First-Generation Grad Finds Passion for Helping Others Pursue College Dreams
Jose-Luis Vasquez is the first in his family to earn not only an undergraduate degree, but also a graduate degree. He has used lessons learned in Widener’s education master’s program to help others accomplish the same.
- College of Health & Human Services
Jose-Luis Vasquez knows a college degree can be life-changing, especially for first-generation students.
That is why he pursued a Master of Education (MEd) at Widener to gain the skills and connections needed in his field to help make college dreams a reality for high school students.
“What I’ve learned through the MEd program is the skills to succeed, whether it is organizational administration, coaching and developing leaders, or even the vernacular to know what is going on in the world of higher education,” Jose-Luis said. “The program has blended really well with my current job.”
Jose-Luis’ passion started with his own college path. He lives in Texas’ Rio Grande Valley, where less than a quarter of high school students go on to college, and became the first in his Mexican-American family to earn a college degree in the U.S. when he graduated in 2018 from American University with bachelor’s degrees in business and public health.
After college, he briefly worked in federal government and for a Texas consulting company focused on business technology. However, he wanted more.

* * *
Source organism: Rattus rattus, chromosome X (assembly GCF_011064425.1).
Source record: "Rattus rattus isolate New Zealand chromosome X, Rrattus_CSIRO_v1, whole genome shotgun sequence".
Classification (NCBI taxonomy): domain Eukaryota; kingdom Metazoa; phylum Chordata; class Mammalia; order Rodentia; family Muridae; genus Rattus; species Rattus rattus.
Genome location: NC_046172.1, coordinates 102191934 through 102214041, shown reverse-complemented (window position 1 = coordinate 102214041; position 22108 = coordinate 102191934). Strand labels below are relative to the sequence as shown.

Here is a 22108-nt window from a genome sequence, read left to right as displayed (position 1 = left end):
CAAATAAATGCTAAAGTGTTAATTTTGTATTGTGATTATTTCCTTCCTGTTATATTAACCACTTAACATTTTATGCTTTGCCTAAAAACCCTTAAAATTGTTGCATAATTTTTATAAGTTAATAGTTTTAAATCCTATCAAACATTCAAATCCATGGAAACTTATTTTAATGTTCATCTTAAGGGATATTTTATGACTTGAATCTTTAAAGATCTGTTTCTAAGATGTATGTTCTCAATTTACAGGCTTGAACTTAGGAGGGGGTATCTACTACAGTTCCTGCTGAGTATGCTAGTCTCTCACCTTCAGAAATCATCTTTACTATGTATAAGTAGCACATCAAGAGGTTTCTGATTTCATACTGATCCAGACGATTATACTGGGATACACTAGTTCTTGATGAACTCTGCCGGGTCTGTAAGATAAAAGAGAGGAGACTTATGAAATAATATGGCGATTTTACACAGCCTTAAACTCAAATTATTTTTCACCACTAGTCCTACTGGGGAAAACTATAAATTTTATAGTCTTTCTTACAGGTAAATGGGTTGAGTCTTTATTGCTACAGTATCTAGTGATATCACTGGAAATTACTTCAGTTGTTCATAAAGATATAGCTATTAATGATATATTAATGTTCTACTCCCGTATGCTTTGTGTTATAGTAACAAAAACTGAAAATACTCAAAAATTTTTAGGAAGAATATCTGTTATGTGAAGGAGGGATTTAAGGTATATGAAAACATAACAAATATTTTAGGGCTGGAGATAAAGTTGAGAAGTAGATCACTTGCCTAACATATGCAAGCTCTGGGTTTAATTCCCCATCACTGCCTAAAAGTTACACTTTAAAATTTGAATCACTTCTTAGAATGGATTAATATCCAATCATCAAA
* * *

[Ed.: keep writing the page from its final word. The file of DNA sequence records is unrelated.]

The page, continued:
When I was at that job, I thought ‘there has to be more to life than growing the bottom line of a business. I didn’t feel like I had a sense of purpose. — Jose-Luis Vasquez
He found his purpose when he began working for IDEA Public Schools, the fastest-growing network of tuition-free, pre-K-12 public charter schools in the United States. He knew his own life experiences and mission aligned well with IDEA’s goal of seeing every student go to and through college.
As the director of financial literacy and alumni funding at IDEA Public Schools, Jose-Luis advances and manages the million-dollar direction of funds raised for seniors and alumni to go to college and uses his business background to spearhead college persistence, internal giving, alumni advancement, and specialized initiatives.
But, Jose-Luis was missing the classroom perspective that others in his field have. The solution: enroll in Widener’s education master’s program. He loved the flexibility of earning his master’s degree online and at his own pace from Texas.
Now, he has skills and connections that will serve not only himself, but the students at IDEA Public Schools.
From the beginning, Jose-Luis made connections with his professors, who were all either practitioners or former practitioners leading the education field. Faculty, such as Dr. Zora Wolfe, supported him when he took a leave of absence from the program and then again when severe weather in Texas left him without electricity.
Jose-Luis didn’t only learn from Widener’s expert faculty; he learned from his peers, who brought a range of perspectives from their positions in public, private, and charter schools. These differences led to robust discussions and gave Jose-Luis a national network of connections.
IDEA Public Schools wants to become the largest producer of low-income, first generation college graduates, and Jose-Luis knows his experiences at Widener will contribute to the schools’ success. He now has a foundation of business and education that combined can make his and his students’ dreams possible.